Review: The Twelve by Stuart Neville

Monday 19 January 2015
Title: The Twelve (Jack Lennon, #1)
Author: Stuart Neville
Publisher: Vintage
Publication Date: 24th June 2010 (Paperback)
Source: Purchased
Pages: 480
ISBN: 9780099535348
Rating: 4.5/5
Purchase: Amazon
The Twelve is a magnificent debut thriller. One of the best first novels in years.

Sooner or later, everybody pays - and the dead will set the price...

Gerry Fegan, a former paramilitary contract killer, is haunted by the ghosts of the 12 people he has slaughtered. Every night he drowns their screams in drink, on the point of losing his mind. Then one of the ghosts offers Fegan a solution: kill those who engineered their deaths.

From the greedy politicians to the corrupt security forces, the street thugs to the complacent bystanders who let it happen, all must pay the price. But when Fegan's vendetta threatens to derail Northern Ireland's peace process and destabilise its fledgling government, old comrades and enemies alike want him gone. The secrets of a dirty war should stay buried: even if its ghosts do not. 

So my first book read for #IrishFictionFortnight and what a book to pick. I don't really feel qualified enough to comment on the subject matter, given that I don't know all that much about The Troubles, one person that does however is Stuart Neville and he has used that knowledge to create a truly authentic story, one that I feel like I have lived alongside our main character, and one that will probably stick in my mind for a long time. This is maybe the third or fourth book I've read with a story build around The Troubles, and I am constantly learning with each book that I read. What can at times be difficult reading is also very much important reading.

In the book we are introduced to the character of Gerard Fegan in what is supposedly peacetime Northern Ireland but which over the course of the book comes across as anything but. Fegan is seeing the ghosts of the people he killed when he was an IRA killer - a mother and baby, a schoolboy, a butcher, an RUC constable and seven other of his victims. These ghosts are telling him to kill the men that gave Fegan the orders to kill them and only when he starts doing that do the ghosts start to disappear. It's never quite clear but this isn't a paranormal story, but rather Fegan has been left with severe psychological problems as well as a drinking problem. Fegan is portrayed as somewhat of a remorseful man, somebody who wants peace but then brings the opposite to Northern Ireland when he begins killing again.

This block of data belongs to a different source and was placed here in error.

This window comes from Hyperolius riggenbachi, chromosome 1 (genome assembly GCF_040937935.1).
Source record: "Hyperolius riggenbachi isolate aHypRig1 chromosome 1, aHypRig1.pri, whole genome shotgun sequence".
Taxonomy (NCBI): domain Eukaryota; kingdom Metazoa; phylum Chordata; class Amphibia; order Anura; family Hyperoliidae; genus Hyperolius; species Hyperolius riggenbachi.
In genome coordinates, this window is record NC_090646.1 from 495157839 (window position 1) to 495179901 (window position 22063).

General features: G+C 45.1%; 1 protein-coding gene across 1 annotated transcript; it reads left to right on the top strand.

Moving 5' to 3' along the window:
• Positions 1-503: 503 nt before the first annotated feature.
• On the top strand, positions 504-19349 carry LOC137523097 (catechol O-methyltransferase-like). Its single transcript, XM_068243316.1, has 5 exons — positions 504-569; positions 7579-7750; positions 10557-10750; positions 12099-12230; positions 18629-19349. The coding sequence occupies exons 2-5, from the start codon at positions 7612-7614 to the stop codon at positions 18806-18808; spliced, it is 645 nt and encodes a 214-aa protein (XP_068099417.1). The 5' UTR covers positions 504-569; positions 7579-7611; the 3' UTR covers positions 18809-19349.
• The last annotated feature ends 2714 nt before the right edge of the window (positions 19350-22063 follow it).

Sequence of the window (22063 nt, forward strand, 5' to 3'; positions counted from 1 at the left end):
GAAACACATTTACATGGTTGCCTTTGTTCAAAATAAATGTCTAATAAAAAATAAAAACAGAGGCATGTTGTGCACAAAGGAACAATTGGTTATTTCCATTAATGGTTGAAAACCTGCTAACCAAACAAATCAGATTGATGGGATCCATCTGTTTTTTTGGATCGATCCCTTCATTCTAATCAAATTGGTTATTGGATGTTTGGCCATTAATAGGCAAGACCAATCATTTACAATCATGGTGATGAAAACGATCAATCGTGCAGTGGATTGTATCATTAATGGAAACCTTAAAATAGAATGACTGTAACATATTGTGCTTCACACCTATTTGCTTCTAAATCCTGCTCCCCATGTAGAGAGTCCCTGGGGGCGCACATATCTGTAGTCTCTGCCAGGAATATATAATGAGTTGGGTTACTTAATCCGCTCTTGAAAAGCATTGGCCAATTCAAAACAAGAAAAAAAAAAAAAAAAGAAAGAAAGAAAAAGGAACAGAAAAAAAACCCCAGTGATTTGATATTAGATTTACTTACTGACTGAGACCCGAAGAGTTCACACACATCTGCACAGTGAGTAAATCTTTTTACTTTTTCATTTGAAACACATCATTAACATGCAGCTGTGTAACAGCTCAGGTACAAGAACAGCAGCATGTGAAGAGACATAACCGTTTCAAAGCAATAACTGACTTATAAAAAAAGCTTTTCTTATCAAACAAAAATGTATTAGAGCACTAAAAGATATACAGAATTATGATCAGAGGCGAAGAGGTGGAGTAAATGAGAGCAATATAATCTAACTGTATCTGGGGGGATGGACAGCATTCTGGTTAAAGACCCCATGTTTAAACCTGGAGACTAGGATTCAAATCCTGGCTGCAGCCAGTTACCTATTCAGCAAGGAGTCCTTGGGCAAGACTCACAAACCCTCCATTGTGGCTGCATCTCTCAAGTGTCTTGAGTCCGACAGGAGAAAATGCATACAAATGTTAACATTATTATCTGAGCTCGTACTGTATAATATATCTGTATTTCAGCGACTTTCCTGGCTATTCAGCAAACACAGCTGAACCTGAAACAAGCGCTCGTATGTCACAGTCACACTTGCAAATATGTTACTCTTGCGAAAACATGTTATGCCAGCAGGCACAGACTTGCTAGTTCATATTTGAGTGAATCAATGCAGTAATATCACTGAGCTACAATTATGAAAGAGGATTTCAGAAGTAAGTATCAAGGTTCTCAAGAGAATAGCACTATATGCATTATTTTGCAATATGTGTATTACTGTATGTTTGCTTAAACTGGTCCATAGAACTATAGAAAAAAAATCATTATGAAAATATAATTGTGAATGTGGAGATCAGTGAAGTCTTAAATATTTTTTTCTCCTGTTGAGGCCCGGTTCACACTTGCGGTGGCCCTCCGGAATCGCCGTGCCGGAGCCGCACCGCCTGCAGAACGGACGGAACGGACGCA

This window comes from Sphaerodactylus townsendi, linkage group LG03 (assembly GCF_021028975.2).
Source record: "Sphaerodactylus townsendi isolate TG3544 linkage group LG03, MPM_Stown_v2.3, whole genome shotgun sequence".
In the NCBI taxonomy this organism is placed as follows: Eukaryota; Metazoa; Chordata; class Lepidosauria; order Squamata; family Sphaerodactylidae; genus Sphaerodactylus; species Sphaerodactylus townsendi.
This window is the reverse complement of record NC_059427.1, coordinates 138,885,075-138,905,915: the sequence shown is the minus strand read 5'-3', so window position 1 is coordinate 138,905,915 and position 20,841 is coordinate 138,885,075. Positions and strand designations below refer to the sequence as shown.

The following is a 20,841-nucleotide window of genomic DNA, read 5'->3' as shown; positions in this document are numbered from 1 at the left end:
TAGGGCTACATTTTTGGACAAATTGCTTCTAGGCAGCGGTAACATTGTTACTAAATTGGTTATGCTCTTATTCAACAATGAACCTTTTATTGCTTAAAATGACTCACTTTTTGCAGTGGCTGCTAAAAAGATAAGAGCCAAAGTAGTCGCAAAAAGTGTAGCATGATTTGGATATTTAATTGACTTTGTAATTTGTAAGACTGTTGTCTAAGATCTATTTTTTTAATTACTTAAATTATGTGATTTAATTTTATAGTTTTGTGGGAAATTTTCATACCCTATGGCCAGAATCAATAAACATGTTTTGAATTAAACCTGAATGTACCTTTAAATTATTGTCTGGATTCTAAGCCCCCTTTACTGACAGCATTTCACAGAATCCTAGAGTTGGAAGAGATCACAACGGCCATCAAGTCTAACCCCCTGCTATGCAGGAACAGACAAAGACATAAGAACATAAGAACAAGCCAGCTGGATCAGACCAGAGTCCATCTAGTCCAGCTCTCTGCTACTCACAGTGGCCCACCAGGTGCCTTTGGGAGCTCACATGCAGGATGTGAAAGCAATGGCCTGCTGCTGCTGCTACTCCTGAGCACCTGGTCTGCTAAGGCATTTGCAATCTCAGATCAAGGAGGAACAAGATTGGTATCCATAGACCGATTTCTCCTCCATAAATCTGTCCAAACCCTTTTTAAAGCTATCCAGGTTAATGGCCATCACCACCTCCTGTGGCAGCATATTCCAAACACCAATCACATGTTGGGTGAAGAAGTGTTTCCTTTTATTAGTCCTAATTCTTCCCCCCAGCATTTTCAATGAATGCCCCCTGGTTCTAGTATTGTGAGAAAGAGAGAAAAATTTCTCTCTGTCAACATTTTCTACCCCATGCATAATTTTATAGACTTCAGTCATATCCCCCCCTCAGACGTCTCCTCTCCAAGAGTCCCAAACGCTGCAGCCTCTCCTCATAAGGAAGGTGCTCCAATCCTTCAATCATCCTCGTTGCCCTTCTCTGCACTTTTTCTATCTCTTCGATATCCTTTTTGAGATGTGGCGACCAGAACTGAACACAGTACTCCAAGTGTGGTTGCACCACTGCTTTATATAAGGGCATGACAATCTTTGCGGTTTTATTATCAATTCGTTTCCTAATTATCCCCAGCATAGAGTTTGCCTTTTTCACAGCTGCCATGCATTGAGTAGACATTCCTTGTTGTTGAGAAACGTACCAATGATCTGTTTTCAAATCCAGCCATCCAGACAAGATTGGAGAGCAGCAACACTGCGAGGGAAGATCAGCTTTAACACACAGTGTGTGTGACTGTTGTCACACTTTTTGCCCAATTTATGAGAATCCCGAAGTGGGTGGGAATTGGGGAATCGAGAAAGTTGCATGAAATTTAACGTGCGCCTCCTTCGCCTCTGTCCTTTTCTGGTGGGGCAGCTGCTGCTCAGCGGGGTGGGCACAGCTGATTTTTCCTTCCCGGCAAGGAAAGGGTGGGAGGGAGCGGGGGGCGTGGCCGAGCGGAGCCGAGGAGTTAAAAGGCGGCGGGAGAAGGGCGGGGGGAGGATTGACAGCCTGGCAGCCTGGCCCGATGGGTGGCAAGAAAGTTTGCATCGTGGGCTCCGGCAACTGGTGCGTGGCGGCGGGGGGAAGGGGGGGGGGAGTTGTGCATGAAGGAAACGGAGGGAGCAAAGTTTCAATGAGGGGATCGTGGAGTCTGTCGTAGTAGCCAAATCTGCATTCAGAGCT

The first man he kills, Michael McKenna is very well known across Northern Ireland, his death obviously causing major ructions as his colleagues in the government, the police and some quite unsavoury characters in the background all demand to know the person responsible for his death. There's the obvious question of right and wrong here and that's the dilemma I had whilst reading the book. Had this been a generic crime thriller, where the bad guys are picked off (albeit by a bad guy himself) one by one, I would probably cheer the main character on, but with the basis for this story being factual, and the story itself feeling all too real at times I did wonder just what kind of justice was right, more brutal deaths might not have been it. Fegan takes the reader on a journey into the past, and we learn how each of the characters haunting him in the present day were killed before seeing Fegan then kill the men responsible. There's also the fact that Fegan himself is responsible for the deaths of those haunting him, yes he was hired but he still made the decisions to kill.

The violence in the book might make some readers uncomfortable, but I found it absolutely compelling stuff and totally fitting to the story. This is one of those books where not a single character can be trusted, and that makes it a very tense and unpredictable read, we have an idea of how the story will progress but it was very much a case of anything goes, and I was unsure of how things would ultimately end for Fegan, or indeed how I wanted them to. There are a lot of characters in the book, not hard to keep track of once introduced but I won't list them all here and I am trying to be as vague as possible for fear of giving anything away, further than what the blurb itself tells us. It's an extremely thought-provoking book and one that would have many a book club debating away for hours on end, and rightly so. Having spent a little time on Google, reading articles about The Troubles, some of the events in this book and its characters echo real events and characters which makes it all the more haunting. It's been said a thousand times before, but it's hard to believe at times this is the work of a debut author, and after that conclusion I simply cannot wait to read the sequel.



  1. What a great review!!! Sounds like Stuart has a new fan :)

  2. Another one I need to look out for, there are not enough hours in the day! Thanks for taking the time to give your thoughts always appreciated


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